Syracuse (27-7) was coming off of an impressive run through the Big East tournament, and the Orange figured it had the two best players on the floor in forward Hakim Warrick and guard Gerry McNamara, both of whom played significant roles on its 2003 national title team. But McNamara shot only 4 for 18 (1 for 7 from beyond the arc) to finish with 11 points, and Warrick had an ignominious triple-double: 21 points, 12 rebounds and 10 turnovers.

"I thought both teams played tremendous defense the entire game," Syracuse Coach Jim Boeheim said. "It was a real hard-fought battle. We just made too many turnovers [24] in an NCAA game to win."

Vermont's two senior stars, three-time America East player of the year Taylor Coppenrath (16 points) and Sorrentine (17 points), made crucial plays, but two of its lesser-known players also stepped up big.

Senior forward Germain Njila had 20 points, 9 rebounds, 5 assists and 4 steals, and he nearly won the game in regulation with a nice baseline drive, but he stepped out of bounds. Sophomore forward Martin Klimes had seven points and played tough defense on Warrick.

"We've prided ourselves on defense all year," Sorrentine said. "We don't worry about our offense so much, that will take care of itself. Martin did a heck of a job on Warrick. He left it all on the floor today. If he doesn't play that type of defense, we don't win."

One two-and-a-half minute span midway through the second half encapsulated some of Syracuse's struggles. First, Sorrentine made a three-pointer from the right side in the face of McNamara, who had yet to hit an equivalent shot. Sorrentine's third three-pointer of the game gave Vermont its largest lead to that point, 35-29, with 10 minutes 54 seconds left in the game.

Syracuse then came up empty at the other end of the court, despite one shot from McNamara, a tap from Terrence Roberts and two follow-ups from Warrick. A minute later, Roberts brought the Orange to within 36-33 on a big dunk, but was called for a technical foul for hanging on the rim. Sorrentine made both free throws to put the Catamounts back up by five with 8:58 to go.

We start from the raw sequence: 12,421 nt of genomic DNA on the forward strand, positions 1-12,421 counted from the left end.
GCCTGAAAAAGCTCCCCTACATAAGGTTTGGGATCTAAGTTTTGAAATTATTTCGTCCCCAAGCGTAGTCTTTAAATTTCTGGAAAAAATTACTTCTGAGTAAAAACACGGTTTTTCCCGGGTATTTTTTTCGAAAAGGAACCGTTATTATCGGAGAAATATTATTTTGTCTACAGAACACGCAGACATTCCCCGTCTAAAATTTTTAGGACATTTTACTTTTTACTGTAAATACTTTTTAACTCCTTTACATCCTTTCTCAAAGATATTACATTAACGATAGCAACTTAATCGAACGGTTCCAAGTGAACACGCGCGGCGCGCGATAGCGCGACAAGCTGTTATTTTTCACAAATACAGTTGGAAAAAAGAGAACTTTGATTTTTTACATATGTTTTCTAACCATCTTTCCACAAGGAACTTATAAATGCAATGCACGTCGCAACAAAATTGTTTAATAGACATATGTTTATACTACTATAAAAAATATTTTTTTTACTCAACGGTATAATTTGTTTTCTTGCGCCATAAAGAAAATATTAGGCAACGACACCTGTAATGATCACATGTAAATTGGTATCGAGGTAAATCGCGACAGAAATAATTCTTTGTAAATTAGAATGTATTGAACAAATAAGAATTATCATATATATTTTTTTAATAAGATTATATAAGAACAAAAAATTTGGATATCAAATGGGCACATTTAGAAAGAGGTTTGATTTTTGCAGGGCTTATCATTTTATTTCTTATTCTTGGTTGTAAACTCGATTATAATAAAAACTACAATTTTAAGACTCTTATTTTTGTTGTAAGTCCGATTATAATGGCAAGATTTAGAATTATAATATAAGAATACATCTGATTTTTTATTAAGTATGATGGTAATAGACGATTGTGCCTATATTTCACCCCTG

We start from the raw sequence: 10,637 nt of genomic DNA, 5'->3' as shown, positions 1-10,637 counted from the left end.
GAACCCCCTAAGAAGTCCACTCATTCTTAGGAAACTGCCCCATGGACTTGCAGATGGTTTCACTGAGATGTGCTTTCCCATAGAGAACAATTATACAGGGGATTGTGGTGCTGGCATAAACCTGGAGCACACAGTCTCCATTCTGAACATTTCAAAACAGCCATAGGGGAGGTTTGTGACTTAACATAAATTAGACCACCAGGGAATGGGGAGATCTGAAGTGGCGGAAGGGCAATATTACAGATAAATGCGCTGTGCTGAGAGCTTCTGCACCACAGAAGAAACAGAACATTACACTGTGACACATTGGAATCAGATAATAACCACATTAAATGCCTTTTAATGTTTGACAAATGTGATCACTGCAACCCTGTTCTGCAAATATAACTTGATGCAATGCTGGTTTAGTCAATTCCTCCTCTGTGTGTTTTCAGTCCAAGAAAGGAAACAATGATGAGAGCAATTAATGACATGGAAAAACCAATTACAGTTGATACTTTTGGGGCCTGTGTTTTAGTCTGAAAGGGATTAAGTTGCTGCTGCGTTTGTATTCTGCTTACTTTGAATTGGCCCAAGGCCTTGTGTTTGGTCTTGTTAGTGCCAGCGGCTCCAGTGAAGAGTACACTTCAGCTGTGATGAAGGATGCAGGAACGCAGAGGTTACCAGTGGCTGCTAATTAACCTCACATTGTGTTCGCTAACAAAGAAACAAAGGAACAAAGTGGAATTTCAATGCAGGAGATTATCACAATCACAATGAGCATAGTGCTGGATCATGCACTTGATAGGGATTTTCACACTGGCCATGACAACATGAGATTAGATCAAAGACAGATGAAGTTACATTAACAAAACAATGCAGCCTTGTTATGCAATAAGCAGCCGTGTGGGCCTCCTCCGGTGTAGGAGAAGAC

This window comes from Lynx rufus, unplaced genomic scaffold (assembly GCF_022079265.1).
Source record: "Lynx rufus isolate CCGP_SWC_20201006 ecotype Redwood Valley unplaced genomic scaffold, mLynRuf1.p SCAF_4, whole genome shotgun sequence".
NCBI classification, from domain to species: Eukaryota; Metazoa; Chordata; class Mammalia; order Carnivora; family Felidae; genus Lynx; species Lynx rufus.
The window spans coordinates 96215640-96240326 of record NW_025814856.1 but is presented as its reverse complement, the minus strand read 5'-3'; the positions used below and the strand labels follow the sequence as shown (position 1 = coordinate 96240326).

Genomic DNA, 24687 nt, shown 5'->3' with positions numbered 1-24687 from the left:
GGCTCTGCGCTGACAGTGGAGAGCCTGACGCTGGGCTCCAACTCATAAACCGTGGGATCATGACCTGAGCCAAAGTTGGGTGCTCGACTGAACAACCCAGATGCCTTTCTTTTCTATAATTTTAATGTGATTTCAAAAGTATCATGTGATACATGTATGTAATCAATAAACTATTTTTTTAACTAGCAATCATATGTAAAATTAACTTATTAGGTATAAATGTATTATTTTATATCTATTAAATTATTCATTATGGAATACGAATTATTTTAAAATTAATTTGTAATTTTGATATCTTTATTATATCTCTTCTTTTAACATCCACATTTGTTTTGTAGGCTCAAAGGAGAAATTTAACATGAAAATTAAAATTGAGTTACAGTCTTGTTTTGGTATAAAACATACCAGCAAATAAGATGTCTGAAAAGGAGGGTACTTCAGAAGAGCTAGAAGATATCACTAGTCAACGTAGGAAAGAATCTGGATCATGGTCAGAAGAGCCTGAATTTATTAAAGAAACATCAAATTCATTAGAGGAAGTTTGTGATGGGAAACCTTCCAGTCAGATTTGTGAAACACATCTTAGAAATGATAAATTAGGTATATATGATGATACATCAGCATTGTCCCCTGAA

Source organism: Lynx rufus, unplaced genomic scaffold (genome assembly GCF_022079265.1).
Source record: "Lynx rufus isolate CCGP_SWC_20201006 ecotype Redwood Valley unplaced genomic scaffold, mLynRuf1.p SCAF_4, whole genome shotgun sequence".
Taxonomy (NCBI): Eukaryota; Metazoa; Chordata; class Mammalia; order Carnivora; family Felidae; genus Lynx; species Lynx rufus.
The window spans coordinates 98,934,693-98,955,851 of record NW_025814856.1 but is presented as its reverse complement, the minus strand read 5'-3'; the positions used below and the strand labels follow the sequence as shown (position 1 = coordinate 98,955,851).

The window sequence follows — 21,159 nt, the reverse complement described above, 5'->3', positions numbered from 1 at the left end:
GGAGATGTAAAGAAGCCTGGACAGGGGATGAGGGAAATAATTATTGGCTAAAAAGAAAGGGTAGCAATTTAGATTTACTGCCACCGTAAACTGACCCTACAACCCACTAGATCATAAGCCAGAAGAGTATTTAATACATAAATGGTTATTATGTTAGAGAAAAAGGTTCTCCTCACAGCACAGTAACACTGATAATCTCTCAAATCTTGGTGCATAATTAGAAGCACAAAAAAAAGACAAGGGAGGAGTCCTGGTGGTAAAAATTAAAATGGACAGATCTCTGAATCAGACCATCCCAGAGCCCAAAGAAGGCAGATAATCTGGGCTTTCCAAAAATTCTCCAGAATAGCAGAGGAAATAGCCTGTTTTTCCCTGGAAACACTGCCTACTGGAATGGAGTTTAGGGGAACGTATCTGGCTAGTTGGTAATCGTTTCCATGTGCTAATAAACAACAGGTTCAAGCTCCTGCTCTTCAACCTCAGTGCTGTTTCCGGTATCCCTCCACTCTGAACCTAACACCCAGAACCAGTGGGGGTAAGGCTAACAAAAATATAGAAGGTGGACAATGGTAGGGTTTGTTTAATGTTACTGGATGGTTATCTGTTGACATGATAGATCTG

The teams were tied at 51 with less than a minute to play, but Warrick elbowed Klimes in the face and was whistled for an offensive foul. That gave the Catamounts the ball with 33 seconds and a chance to win the game. Njila drove the baseline and converted a layup -- which drew huge cheers from the crowd of 13,009 -- but he stepped out of bounds and the basket was waved off with 3.7 seconds on the clock. McNamara's desperation three-pointer at the buzzer bounced away, which set up the extra period.

MICHIGAN STATE 89, OLD DOMINION 81: Fifth-seeded Michigan State avoided Syracuse's fate by rallying from a five-point halftime deficit. The Spartans (23-6) entered the game having lost five of the six games in which they trailed at the half.

Michigan State led by one, 76-75, with 3:30 left in the game. The Spartans made all seven free throws they attempted down the stretch, and that helped put away the Monarchs (28-6).

"It feels good" to win a close game, said senior Alan Anderson, who led Michigan State with 15 points. "It lets us know we can end close games, we can knock down big free throws, we can come together and get stops when we need them."